I recently got into a conversation about gluten free beers and was intrigued about how they might taste and almost as importantly, how they are made gluten free.I tried a couple that were made with various ingredients other than barley, malt, hops and yeast and was, how do I put it?
Then I was introduced to Daas and in them I found some really good Belgian beer, two of which are gluten free (the Witte being the exception).
I exchanged some emails with the brewery about how they make their beers and was told that they are brewed as normal, after which, “we use a natural process to solidify the gluten (like when you heat the white part of an egg) and then we take it out by filtration.”
Now, I’m not overly sure if that sounds very appetising but if I am to stand by the CAMRGB notion that, “it is up to the brewer to decide how their beer is made and dispensed,” then I need to just drink these beers and talk about whether or not they taste good.
Now then, this is dangerously easy drinking.
Ambré rests in your glass an orange amber and bubbles furiously, keeping its head a foamy cloud right down the glass.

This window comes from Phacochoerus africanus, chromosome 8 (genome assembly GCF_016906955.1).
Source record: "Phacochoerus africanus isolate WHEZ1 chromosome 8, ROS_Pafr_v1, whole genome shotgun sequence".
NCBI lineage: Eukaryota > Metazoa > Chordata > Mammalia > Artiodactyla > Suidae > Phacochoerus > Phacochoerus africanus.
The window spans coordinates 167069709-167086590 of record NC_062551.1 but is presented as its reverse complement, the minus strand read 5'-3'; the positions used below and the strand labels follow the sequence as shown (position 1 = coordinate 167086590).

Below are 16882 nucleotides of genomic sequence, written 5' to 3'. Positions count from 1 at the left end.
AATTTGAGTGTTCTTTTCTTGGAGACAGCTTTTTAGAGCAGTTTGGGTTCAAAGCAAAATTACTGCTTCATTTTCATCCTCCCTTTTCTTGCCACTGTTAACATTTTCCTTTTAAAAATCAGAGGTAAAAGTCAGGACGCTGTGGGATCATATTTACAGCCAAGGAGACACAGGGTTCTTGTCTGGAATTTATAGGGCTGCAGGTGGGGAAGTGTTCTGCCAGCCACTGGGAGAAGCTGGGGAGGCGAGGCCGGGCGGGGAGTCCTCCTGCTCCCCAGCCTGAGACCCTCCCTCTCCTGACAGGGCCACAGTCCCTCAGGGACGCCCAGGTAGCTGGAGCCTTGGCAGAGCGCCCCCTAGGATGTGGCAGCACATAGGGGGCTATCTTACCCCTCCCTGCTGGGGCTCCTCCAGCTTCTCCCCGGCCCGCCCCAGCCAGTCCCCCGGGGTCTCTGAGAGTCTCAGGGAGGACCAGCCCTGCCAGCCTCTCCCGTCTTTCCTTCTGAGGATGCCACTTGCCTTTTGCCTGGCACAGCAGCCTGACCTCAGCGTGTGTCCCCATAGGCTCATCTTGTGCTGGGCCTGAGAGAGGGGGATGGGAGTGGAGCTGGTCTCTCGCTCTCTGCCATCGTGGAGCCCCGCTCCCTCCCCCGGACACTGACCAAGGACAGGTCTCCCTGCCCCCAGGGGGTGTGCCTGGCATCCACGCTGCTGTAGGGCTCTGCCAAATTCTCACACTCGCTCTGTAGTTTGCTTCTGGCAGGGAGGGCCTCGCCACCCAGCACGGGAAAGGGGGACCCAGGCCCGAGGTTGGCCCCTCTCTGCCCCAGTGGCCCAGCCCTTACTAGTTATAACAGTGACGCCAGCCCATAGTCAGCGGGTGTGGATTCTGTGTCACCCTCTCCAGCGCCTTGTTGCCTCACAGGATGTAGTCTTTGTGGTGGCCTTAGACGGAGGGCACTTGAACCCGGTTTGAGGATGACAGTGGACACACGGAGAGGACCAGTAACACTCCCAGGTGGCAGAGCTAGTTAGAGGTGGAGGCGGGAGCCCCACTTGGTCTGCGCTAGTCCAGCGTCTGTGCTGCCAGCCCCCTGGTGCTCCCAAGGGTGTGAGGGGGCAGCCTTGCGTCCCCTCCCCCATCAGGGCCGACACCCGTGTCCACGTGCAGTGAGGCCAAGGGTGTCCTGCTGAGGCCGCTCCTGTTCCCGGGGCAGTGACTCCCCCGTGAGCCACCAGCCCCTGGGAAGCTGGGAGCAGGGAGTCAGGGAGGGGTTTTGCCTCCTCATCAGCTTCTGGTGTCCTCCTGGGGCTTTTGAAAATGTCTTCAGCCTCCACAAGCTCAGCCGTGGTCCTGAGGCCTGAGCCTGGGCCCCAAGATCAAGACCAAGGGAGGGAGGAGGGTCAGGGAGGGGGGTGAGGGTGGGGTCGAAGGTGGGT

The aroma is that delicious bready gaseous Belgian yeast with a hint of red fruit.
Then there’s a deep burned sugar syrup in the malt, a pepper infused caramel if you’d rather, with that yeast in the background that I just find so attractive, along with a good serving of pulped apple and pear that gives a sweet fleshy body.
But it doesn’t stop there.
There’s a subtle biscuit too, like a trifle base, slightly salty with just a hint of wheat.
Over this the hops are lightly spiced with cloves, tamarind and all spice, all snapping and popping on your tongue.
The finish could be dryer but it’s still rather good, all herbal and green and really rather more-ish.
This beer tastes as though it ought to be drunk in the summer.
It’s a light sunny golden straw colour and, like its darker sister, it fizzes with life.
The aroma is again a little bit gassy, but this time tinged with a floral citrus hum.
Shortcake, honey and a soft metallic, peppery malt forms the body.
It’s great straight out of the fridge by the way, it allows the flavours to build aas it warms.
The hops here are all about lemon and lime and freshly mown grass.
By turns citrus zing and cut lawn pithiness, Daas’ Blond ticks all the boxes for an easy drinking Belgian beer.
Full of life, full of flavour and full of fun.
Cloudy and yellow isn’t the best start I have to say.
Coupled with that, as you’re probably aware, I’m not a big fan of this style of beer.
But with all that said, this isn’t bad at all.
Witte smells of apricots and yeast and flowers with a twist of lemon, so that’s not bad.
And it tastes subtley of bananas cooked in caramel.
A decent Belgian yeast cuts through and there’s a good peppery tone at the back.
The finish is short and sharp and reasonably dry, but I still don’t really get this style and I wouldn’t order it or even reach for another after drinking the first.
Thanks to Bob at the Gluten Free Shop for providing the beer.